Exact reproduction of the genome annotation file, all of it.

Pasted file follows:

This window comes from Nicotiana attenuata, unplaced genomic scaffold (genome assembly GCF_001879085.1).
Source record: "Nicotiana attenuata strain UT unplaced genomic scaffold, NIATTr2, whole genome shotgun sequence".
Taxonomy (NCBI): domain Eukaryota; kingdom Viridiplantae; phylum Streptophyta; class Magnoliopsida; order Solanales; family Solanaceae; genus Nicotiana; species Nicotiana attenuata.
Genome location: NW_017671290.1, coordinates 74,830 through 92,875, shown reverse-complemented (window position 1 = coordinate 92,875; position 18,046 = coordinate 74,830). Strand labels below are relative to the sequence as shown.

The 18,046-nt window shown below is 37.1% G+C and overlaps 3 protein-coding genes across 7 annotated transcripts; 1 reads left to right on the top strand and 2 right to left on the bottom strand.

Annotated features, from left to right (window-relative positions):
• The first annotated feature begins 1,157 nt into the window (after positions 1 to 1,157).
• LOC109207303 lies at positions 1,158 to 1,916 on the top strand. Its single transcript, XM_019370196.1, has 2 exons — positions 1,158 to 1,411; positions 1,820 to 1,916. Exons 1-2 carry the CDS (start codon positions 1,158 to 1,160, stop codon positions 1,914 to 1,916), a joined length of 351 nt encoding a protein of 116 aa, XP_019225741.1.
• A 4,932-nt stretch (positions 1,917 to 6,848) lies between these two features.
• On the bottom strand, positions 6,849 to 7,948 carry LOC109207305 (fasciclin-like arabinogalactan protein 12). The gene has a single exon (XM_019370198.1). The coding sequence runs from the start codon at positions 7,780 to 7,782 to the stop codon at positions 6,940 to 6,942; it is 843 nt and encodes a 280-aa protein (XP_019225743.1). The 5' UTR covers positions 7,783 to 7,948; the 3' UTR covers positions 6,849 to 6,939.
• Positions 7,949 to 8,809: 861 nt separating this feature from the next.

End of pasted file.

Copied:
This window comes from Nicotiana attenuata, unplaced genomic scaffold (genome assembly GCF_001879085.1).
Source record: "Nicotiana attenuata strain UT unplaced genomic scaffold, NIATTr2, whole genome shotgun sequence".
Taxonomy (NCBI): domain Eukaryota; kingdom Viridiplantae; phylum Streptophyta; class Magnoliopsida; order Solanales; family Solanaceae; genus Nicotiana; species Nicotiana attenuata.
Genome location: NW_017671290.1, coordinates 74,830 through 92,875, shown reverse-complemented (window position 1 = coordinate 92,875; position 18,046 = coordinate 74,830). Strand labels below are relative to the sequence as shown.

The 18,046-nt window shown below is 37.1% G+C and overlaps 3 protein-coding genes across 7 annotated transcripts; 1 reads left to right on the top strand and 2 right to left on the bottom strand.

Annotated features, from left to right (window-relative positions):
• The first annotated feature begins 1,157 nt into the window (after positions 1 to 1,157).
• LOC109207303 lies at positions 1,158 to 1,916 on the top strand. Its single transcript, XM_019370196.1, has 2 exons — positions 1,158 to 1,411; positions 1,820 to 1,916. Exons 1-2 carry the CDS (start codon positions 1,158 to 1,160, stop codon positions 1,914 to 1,916), a joined length of 351 nt encoding a protein of 116 aa, XP_019225741.1.
• A 4,932-nt stretch (positions 1,917 to 6,848) lies between these two features.
• On the bottom strand, positions 6,849 to 7,948 carry LOC109207305 (fasciclin-like arabinogalactan protein 12). The gene has a single exon (XM_019370198.1). The coding sequence runs from the start codon at positions 7,780 to 7,782 to the stop codon at positions 6,940 to 6,942; it is 843 nt and encodes a 280-aa protein (XP_019225743.1). The 5' UTR covers positions 7,783 to 7,948; the 3' UTR covers positions 6,849 to 6,939.
• Positions 7,949 to 8,809: 861 nt separating this feature from the next.